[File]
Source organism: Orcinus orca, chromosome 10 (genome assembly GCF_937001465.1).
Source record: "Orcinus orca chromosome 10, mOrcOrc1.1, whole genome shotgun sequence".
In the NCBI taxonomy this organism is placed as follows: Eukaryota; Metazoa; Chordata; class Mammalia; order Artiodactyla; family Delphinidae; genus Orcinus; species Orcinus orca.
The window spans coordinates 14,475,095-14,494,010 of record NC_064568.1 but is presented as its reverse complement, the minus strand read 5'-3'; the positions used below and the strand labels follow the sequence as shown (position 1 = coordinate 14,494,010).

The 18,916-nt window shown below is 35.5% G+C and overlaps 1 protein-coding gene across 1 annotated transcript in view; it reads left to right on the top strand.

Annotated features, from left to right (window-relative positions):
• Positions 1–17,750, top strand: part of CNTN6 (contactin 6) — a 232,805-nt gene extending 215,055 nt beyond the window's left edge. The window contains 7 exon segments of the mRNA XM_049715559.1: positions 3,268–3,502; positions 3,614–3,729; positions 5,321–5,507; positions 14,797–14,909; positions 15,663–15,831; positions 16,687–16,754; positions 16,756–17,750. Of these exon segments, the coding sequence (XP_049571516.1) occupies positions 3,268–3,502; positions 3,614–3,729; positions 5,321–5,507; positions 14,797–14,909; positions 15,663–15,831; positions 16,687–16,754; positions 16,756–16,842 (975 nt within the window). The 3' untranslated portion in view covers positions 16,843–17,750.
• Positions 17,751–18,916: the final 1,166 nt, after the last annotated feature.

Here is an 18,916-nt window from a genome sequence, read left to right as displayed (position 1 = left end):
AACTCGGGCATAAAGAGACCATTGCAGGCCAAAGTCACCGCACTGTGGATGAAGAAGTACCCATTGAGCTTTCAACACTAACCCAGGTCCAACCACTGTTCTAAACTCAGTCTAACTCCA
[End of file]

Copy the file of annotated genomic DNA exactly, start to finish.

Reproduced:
Source organism: Orcinus orca, chromosome 10 (genome assembly GCF_937001465.1).
Source record: "Orcinus orca chromosome 10, mOrcOrc1.1, whole genome shotgun sequence".
In the NCBI taxonomy this organism is placed as follows: Eukaryota; Metazoa; Chordata; class Mammalia; order Artiodactyla; family Delphinidae; genus Orcinus; species Orcinus orca.
The window spans coordinates 14,475,095-14,494,010 of record NC_064568.1 but is presented as its reverse complement, the minus strand read 5'-3'; the positions used below and the strand labels follow the sequence as shown (position 1 = coordinate 14,494,010).

The 18,916-nt window shown below is 35.5% G+C and overlaps 1 protein-coding gene across 1 annotated transcript in view; it reads left to right on the top strand.

Annotated features, from left to right (window-relative positions):
• Positions 1–17,750, top strand: part of CNTN6 (contactin 6) — a 232,805-nt gene extending 215,055 nt beyond the window's left edge. The window contains 7 exon segments of the mRNA XM_049715559.1: positions 3,268–3,502; positions 3,614–3,729; positions 5,321–5,507; positions 14,797–14,909; positions 15,663–15,831; positions 16,687–16,754; positions 16,756–17,750. Of these exon segments, the coding sequence (XP_049571516.1) occupies positions 3,268–3,502; positions 3,614–3,729; positions 5,321–5,507; positions 14,797–14,909; positions 15,663–15,831; positions 16,687–16,754; positions 16,756–16,842 (975 nt within the window). The 3' untranslated portion in view covers positions 16,843–17,750.
• Positions 17,751–18,916: the final 1,166 nt, after the last annotated feature.

Here is an 18,916-nt window from a genome sequence, read left to right as displayed (position 1 = left end):
AACTCGGGCATAAAGAGACCATTGCAGGCCAAAGTCACCGCACTGTGGATGAAGAAGTACCCATTGAGCTTTCAACACTAACCCAGGTCCAACCACTGTTCTAAACTCAGTCTAACTCCA